Here comes Michigan with three plays and two first downs. Well, I’m sobering up in a hurry now. And now there’s a fourth down conversion. Oh hey, terrible 2011 feelings, there you are again. I didn’t miss you at all, can we please make this stop?
Thankfully, Michigan’s kicker heard my screaming internal dialogue and sends his field goal attempt well wide-right. For once, I’m thankful NBC has long TV timeouts so I can calm the hell down.
Golson returns to the field and, in almost half the time it took Michigan to miss a field goal, puts together an 8 play, 71 yard drive. Joy has returned, but more so, relief. The lead is nice, but taking advantage of a Michigan failure is even better. 10 point swings are good.
Yes, I’m choosing to ignore the fact Notre Dame used it’s last timeout on that drive. Shut up, 2011 feelings, LEAVE ME ALONE.
Michigan begins another drive with promise. That promise dies in a spectacular blaze of glory with a field goal attempt that doesn’t even reach the endzone on the fly. I do not yet know that Michigan’s kicker shanked the attempt so bad ND partially blocked the kick with a facemask because that was apparently where Matt Wile was aiming. All I know from my vantage point is that it’s the worst field goal attempt I’ve seen in recent memory and I’m laughing my ass off.
After trading punts, the Irish are driving towards my seat in overlooking the south endzone. I see Corey Robinson make a wonderful play, diving just short of the endzone. From my vantage point in the corner, I’m slightly offset from the goal line, but I know he isn’t in. Whatever, we will just punch this in from the…three?!
“The previous play is under review.”
Well, thank God. That spot is terrible, B1G refs. I’m glad our new ACC friends in the booth will correct this injustice.
“The ruling on the field stands.”
I hate everything.
The 2011 feelings are back again, taunting me. I tell them to shut up, but they get louder as both Tarean Folston and Golson fail to punch it in the endzone on the next two plays. The jubilant screams of 80,000+ drown them out as Amir Carlisle hauls in a Golson pass for a touchdown.
With only 3:58 left in the half, I know this stand for the defense is beyond crucial. Sheldon Day knows it too. That’s why he shoves a Skunkbear lineman all the way into Devon Gardner who panics, tries to hold on to an attempted pass and fumbles. Notre Dame doesn’t recover, but they didn’t need to. The resulting 3rd and 20 on the 17 yard loss kills the drive.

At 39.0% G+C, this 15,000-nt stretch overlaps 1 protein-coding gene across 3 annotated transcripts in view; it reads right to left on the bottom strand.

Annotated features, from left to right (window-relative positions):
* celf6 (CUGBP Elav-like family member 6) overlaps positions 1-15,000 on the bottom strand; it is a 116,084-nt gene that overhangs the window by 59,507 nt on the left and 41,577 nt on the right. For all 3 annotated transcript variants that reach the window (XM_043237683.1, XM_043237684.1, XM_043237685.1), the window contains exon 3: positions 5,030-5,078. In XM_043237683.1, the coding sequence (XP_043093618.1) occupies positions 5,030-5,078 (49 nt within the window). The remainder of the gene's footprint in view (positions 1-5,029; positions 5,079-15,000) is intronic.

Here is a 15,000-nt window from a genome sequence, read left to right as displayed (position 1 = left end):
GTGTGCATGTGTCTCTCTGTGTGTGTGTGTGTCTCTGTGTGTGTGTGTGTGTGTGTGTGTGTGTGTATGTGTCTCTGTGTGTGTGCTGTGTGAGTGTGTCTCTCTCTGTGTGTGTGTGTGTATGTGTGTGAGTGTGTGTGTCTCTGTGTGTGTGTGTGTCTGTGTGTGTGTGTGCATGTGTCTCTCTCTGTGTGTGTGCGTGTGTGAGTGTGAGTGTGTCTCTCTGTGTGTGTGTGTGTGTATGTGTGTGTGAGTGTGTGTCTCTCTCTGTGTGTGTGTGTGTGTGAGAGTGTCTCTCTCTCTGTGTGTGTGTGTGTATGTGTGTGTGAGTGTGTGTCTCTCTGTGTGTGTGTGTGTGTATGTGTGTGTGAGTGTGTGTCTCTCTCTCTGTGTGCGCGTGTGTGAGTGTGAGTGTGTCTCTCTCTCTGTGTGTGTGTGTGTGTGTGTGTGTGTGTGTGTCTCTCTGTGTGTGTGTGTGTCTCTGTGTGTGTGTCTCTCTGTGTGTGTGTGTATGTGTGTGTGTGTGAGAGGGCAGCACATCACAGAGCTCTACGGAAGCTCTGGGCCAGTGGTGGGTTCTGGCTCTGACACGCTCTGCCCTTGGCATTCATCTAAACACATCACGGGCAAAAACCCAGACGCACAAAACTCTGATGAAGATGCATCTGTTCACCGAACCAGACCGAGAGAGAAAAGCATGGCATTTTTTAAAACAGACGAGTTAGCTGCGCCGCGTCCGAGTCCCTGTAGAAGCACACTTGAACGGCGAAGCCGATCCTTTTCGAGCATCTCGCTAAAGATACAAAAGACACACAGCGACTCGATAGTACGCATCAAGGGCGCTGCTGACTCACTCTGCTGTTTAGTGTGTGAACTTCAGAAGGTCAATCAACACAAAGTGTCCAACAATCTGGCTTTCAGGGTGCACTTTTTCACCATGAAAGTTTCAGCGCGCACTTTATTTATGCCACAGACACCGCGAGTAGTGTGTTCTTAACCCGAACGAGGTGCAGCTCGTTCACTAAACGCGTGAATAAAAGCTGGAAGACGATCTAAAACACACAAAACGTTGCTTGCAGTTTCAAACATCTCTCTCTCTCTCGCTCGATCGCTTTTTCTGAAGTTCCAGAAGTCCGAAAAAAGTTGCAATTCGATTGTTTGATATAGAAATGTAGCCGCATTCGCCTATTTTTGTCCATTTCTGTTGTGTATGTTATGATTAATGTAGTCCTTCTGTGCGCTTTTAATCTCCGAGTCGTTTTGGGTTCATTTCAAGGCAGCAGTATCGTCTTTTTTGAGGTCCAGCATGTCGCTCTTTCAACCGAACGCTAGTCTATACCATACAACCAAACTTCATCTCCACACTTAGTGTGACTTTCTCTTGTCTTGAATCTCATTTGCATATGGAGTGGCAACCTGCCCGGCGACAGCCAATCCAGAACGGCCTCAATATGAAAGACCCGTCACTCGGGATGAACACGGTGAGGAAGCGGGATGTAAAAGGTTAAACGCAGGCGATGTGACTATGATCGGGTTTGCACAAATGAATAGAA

Notre Dame gets the ball back damn near in Michigan territory thanks to a 12 yard punt return by Cody Riggs. My excitement for seeing an actual Irish punt return quickly subsides as I realize the realty of the situation: Golson has 1:24 left to take the Irish 56 yards and he has no timeouts.
He needs only 50 seconds.
The Irish go into the half up 21-0. I’m beside myself. This doesn’t feel real. The Michigan fans spotted around me are even more stunned than I. They’ve been silent all game, completely shell-shocked by the first half. As the break winds down to a close one mentions that crazier things have happened before in this series. Perhaps Michigan could find a way to come back.
2011 is back. It fled from my body and possessed other people and is now speaking through them. I need this demon slayed in the worst way.
Max Redfield does his best to answer the call. His first career interception couldn’t have come at a better time. Michigan is on the ropes now after their first drive fails in spectacular fashion, unfortunately, their defense counter-punches by giving the Irish their first negative yard drive in the game. The momentum starts to creep towards the Michigan sideline.
But sometimes the unlikeliest of heroes manage to stand. Like Neville Longbottom pulling out the Sword of Griffindor to halt Voldemort’s army, Kyle Brindza and the Irish punt coverage team pin Michigan on the two yard-line. Momentum continues to wear blue and gold.
Michigan can only reach their own 32. They pay for their failure with another Notre Dame touchdown. The score is 28-0, there is 3:02 left in the third quarter. 2011 is nowhere to be found. After another Gardner fumble, like many Michigan fans, 2011 departs from Notre Dame stadium.